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A long fight over wearing political buttons at polling places is over – probably

Critics of Minnesota's law said it violated their free speech rights.

Strolling into your polling place with your favorite candidate's face on your t-shirt remains a no-no in Minnesota. And this week's court ruling may be the final word in the long-running court case. Unless it's not.

The Eighth U.S. Circuit Court of Appeals upheld Minnesota's law banning political buttons or apparel at polling places (or within 100 feet of them).

Critics of the law said it violates their First Amendment right to free speech.

The Appeals Court said in Tuesday's ruling (read it here) it's OK for states to restrict speech in a place that's not a public forum – like a polling place – as long as it's viewpoint-neutral and there's a good reason for it. The judges say ensuring that a polling place is "neutral and free of influence" qualifies as a reason.

What does the law say?

Under the law no one can wear a political button, badge, or insignia to a polling place. There also can't be any political signs up nor anyone campaigning within 100 feet of the place.

In its ruling the appeals court went over what happens if you do show up with a political button. First an election judge will ask you to take it off or cover it up. If you do, no problem.

If you refuse, you can still vote but your name and address will be taken down and you could be prosecuted for breaking the law – a misdemeanor.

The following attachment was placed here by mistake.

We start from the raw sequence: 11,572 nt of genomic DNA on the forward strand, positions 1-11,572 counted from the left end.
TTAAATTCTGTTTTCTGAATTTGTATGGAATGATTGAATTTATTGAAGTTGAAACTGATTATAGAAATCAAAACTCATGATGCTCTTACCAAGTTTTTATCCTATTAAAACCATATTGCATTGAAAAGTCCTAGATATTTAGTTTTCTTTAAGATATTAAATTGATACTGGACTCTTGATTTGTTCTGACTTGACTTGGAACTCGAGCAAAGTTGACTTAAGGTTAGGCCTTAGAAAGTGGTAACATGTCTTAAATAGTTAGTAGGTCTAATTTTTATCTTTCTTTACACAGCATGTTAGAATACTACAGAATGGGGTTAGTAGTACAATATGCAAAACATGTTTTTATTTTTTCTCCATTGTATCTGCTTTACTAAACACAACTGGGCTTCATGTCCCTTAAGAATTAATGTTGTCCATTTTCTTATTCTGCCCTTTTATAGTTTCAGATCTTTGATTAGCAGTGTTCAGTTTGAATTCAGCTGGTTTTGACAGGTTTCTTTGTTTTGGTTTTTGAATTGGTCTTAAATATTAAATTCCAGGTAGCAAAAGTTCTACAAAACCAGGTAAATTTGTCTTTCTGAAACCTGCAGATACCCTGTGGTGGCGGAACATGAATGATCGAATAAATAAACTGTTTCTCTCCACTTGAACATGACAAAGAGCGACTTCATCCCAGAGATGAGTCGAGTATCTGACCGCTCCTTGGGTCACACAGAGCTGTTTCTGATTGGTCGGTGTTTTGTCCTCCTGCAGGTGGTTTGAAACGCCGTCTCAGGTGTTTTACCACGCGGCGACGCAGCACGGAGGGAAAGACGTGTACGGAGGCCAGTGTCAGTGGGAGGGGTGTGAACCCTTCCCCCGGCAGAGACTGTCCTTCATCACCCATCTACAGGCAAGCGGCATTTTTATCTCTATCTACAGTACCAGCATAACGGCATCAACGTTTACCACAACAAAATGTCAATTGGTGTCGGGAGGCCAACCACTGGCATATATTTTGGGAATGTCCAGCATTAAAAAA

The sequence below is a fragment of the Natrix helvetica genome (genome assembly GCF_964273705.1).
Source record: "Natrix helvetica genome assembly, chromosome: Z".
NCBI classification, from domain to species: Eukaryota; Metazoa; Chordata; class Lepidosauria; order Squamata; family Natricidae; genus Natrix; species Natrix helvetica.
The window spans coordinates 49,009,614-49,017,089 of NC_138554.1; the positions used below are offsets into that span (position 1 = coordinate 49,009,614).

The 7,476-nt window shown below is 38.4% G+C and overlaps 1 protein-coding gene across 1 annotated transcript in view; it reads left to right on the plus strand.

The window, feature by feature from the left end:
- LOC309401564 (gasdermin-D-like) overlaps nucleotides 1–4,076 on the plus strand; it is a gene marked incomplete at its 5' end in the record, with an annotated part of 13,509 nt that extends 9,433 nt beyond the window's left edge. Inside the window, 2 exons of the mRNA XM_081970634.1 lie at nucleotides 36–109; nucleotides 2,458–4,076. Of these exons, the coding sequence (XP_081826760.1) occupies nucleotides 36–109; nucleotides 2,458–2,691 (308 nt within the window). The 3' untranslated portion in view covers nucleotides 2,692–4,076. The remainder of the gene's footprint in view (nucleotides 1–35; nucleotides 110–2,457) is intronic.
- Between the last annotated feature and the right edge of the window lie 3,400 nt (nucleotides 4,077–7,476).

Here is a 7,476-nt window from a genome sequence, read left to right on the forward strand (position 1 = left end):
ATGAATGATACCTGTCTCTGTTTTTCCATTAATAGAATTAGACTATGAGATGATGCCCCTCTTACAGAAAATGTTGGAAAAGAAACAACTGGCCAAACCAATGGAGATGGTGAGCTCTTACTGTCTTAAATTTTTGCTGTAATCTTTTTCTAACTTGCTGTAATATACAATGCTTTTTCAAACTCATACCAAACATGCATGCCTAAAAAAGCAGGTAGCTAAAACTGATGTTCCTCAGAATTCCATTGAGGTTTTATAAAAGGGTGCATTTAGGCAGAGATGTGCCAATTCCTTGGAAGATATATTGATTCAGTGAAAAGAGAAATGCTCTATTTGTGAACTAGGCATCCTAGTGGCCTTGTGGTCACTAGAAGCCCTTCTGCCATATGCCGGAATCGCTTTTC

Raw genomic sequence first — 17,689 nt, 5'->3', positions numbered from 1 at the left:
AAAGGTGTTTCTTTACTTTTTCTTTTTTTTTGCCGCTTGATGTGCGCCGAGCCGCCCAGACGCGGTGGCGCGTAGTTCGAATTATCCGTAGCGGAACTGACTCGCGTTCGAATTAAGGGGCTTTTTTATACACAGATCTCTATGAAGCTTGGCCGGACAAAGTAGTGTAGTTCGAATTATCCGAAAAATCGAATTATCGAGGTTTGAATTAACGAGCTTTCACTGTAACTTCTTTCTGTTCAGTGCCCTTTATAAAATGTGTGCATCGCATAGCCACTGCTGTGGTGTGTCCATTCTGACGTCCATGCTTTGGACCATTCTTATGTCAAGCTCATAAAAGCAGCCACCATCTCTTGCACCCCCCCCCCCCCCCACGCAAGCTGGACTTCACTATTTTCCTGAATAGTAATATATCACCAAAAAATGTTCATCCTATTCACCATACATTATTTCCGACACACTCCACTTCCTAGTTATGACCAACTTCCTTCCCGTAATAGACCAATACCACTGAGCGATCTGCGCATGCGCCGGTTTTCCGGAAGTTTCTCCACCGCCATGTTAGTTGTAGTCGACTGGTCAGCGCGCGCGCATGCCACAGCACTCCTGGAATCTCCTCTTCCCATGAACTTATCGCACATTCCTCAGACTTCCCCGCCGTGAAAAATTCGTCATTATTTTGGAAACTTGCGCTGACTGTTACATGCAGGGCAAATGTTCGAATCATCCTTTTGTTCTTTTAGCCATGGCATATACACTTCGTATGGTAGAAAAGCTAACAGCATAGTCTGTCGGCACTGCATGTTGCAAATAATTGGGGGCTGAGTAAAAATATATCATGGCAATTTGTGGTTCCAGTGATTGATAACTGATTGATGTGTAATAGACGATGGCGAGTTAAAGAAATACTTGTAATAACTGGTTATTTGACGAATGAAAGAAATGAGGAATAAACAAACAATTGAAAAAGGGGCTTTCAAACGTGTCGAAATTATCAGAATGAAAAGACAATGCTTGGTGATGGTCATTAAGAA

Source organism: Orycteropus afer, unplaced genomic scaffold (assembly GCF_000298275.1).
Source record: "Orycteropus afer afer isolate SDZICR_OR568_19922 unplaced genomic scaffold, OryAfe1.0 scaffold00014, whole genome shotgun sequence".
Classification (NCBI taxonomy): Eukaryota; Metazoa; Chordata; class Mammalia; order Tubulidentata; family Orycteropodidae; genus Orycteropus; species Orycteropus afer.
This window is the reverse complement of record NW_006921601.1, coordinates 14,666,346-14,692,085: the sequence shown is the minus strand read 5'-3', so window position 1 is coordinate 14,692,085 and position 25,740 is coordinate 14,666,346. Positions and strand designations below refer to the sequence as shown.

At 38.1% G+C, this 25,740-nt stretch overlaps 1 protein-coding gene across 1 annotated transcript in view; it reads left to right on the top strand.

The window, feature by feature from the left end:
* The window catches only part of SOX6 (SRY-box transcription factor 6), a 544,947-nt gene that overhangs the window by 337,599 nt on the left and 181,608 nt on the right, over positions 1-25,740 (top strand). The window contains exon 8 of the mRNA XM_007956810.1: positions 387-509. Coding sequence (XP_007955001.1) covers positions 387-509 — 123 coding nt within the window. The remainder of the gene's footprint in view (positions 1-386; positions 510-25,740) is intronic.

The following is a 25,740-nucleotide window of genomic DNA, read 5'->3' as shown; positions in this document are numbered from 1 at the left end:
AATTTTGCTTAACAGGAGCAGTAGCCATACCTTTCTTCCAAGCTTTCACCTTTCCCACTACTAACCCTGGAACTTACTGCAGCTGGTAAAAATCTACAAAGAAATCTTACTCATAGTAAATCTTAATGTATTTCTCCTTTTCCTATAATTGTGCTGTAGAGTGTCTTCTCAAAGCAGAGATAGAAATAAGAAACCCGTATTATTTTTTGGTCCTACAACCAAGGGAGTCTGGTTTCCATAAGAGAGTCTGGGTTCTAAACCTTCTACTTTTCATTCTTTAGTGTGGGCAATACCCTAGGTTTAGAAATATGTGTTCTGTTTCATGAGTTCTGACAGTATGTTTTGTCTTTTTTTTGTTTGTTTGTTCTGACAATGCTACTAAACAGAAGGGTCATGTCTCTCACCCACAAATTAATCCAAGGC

By the way, the law specifically mentions the "I VOTED" stickers that get handed out afterwards and says those are OK.

'Please ID Me' buttons

The court case dates back to 2010, when Minnesotans were voting on a Constitutional amendment that would have required a photo ID to vote.

Supporters of the proposal wanted to wear "Please ID Me" buttons to the polling place.

Groups including Election Integrity Watch, Minnesota Northstar Tea Party Patriots, and Minnesota Majority tried unsuccessfully to get a court to block enforcement of the political button ban.

In 2011 they filed their lawsuit. A federal court threw it out. Then an appeals court told the lower court they'd have to hear part of the case. They did and upheld the law. Now, in 2017, the appeals court has agreed with them.

In a statement applauding the court's ruling, Hennepin County Attorney Mike Freeman said: "Barring a successful appeal to the U.S. Supreme Court ... the six-year court battle is over."

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